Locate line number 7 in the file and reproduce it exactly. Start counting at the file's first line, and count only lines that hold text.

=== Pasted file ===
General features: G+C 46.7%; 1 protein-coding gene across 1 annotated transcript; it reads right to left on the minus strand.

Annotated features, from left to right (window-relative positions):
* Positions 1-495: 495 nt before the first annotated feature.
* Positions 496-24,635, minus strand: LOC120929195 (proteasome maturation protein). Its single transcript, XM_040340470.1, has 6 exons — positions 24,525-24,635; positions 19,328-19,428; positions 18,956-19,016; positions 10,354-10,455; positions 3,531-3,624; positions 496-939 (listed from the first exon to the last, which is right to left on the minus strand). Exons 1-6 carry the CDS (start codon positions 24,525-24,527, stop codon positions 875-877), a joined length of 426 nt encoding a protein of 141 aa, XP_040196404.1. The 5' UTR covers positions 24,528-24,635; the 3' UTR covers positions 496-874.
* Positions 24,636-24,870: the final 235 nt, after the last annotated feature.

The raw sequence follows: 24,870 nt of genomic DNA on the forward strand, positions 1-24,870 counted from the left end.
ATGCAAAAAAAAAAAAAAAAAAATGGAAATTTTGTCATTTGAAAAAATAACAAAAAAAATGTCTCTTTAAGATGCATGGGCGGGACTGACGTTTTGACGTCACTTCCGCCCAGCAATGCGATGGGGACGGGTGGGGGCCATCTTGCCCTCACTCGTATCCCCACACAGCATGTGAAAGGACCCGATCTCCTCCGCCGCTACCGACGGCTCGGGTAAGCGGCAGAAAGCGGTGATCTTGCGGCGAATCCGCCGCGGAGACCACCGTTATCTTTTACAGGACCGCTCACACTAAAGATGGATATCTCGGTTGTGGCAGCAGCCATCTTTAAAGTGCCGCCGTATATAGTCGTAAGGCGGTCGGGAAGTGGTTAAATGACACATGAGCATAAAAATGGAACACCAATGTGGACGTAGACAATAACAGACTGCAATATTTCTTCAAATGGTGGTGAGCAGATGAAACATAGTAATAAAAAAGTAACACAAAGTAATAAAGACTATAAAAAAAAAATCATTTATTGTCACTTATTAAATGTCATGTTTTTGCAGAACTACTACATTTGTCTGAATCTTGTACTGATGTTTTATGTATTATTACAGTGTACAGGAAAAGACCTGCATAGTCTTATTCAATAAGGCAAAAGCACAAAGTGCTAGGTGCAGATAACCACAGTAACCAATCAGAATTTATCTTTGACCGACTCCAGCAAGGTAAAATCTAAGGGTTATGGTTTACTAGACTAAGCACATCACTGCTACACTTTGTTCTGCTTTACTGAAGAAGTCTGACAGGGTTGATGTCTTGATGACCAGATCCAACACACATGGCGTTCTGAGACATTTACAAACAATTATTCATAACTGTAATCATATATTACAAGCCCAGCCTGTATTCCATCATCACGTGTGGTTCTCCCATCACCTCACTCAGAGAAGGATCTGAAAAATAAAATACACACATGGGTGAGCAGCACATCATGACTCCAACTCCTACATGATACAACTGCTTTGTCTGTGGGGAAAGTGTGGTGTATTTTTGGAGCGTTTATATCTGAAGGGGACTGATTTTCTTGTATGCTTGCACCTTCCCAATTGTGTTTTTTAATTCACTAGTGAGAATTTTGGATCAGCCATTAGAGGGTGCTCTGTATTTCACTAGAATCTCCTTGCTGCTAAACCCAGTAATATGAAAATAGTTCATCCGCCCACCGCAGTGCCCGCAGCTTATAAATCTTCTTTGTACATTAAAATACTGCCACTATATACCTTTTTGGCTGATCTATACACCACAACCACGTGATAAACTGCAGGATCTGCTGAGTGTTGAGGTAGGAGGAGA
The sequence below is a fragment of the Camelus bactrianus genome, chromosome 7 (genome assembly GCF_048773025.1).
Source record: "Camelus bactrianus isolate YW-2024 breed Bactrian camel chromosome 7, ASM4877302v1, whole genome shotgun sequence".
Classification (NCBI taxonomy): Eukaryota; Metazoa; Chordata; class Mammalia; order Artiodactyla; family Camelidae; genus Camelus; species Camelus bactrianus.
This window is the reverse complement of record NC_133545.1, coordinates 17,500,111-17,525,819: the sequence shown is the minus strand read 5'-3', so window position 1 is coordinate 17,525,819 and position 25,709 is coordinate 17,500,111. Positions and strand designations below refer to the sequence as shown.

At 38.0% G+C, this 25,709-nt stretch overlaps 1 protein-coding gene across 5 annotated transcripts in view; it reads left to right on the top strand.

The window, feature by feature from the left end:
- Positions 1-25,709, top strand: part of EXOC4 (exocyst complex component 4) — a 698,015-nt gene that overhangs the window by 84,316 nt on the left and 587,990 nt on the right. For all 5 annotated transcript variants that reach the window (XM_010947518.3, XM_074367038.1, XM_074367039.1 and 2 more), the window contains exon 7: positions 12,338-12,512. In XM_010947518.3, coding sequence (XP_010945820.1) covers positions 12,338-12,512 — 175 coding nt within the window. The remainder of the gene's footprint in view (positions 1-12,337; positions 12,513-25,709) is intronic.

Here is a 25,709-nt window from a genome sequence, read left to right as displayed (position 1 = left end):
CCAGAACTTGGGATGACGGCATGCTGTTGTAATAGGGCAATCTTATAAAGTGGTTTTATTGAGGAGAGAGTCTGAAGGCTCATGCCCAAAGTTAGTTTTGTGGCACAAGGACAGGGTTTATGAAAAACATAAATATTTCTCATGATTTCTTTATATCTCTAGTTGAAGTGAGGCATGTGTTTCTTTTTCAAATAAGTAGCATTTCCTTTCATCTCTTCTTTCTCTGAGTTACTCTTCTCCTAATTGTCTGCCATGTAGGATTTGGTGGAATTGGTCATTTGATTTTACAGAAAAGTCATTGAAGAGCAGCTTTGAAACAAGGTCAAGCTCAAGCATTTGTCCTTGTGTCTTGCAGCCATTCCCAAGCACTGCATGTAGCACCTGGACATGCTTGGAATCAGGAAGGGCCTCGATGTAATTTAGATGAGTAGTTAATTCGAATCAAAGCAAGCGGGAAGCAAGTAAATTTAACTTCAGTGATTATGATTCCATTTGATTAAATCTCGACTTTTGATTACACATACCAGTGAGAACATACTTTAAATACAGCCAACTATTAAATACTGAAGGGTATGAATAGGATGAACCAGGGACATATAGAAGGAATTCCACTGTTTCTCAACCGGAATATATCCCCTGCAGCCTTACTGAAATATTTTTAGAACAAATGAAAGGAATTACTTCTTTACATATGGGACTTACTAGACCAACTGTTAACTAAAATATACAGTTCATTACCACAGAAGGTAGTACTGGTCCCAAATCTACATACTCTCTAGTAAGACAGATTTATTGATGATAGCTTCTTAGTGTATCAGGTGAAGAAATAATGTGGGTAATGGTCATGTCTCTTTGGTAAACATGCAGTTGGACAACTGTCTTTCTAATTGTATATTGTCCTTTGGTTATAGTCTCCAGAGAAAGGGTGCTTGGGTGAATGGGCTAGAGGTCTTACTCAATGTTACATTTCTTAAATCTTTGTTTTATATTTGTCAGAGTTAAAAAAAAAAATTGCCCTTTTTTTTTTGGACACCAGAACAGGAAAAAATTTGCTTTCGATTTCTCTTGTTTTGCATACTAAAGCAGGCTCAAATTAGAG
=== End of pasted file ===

ATGCAAAAAAAAAAAAAAAAAAATGGAAATTTTGTCATTTGAAAAAATAACAAAAAAAATGTCTCTTTAAGATGCATGGGCGGGACTGACGTTTTGACGTCACTTCCGCCCAGCAATGCGATGGGGACGGGTGGGGGCCATCTTGCCCTCACTCGTATCCCCACACAGCATGTGAAAGGACCCGATCTCCTCCGCCGCTACCGACGGCTCGGGTAAGCGGCAGAAAGCGGTGATCTTGCGGCGAATCCGCCGCGGAGACCACCGTTATCTTTTACAGGACCGCTCACACTAAAGATGGATATCTCGGTTGTGGCAGCAGCCATCTTTAAAGTGCCGCCGTATATAGTCGTAAGGCGGTCGGGAAGTGGTTAAATGACACATGAGCATAAAAATGGAACACCAATGTGGACGTAGACAATAACAGACTGCAATATTTCTTCAAATGGTGGTGAGCAGATGAAACATAGTAATAAAAAAGTAACACAAAGTAATAAAGACTATAAAAAAAAAATCATTTATTGTCACTTATTAAATGTCATGTTTTTGCAGAACTACTACATTTGTCTGAATCTTGTACTGATGTTTTATGTATTATTACAGTGTACAGGAAAAGACCTGCATAGTCTTATTCAATAAGGCAAAAGCACAAAGTGCTAGGTGCAGATAACCACAGTAACCAATCAGAATTTATCTTTGACCGACTCCAGCAAGGTAAAATCTAAGGGTTATGGTTTACTAGACTAAGCACATCACTGCTACACTTTGTTCTGCTTTACTGAAGAAGTCTGACAGGGTTGATGTCTTGATGACCAGATCCAACACACATGGCGTTCTGAGACATTTACAAACAATTATTCATAACTGTAATCATATATTACAAGCCCAGCCTGTATTCCATCATCACGTGTGGTTCTCCCATCACCTCACTCAGAGAAGGATCTGAAAAATAAAATACACACATGGGTGAGCAGCACATCATGACTCCAACTCCTACATGATACAACTGCTTTGTCTGTGGGGAAAGTGTGGTGTATTTTTGGAGCGTTTATATCTGAAGGGGACTGATTTTCTTGTATGCTTGCACCTTCCCAATTGTGTTTTTTAATTCACTAGTGAGAATTTTGGATCAGCCATTAGAGGGTGCTCTGTATTTCACTAGAATCTCCTTGCTGCTAAACCCAGTAATATGAAAATAGTTCATCCGCCCACCGCAGTGCCCGCAGCTTATAAATCTTCTTTGTACATTAAAATACTGCCACTATATACCTTTTTGGCTGATCTATACACCACAACCACGTGATAAACTGCAGGATCTGCTGAGTGTTGAGGTAGGAGGAGA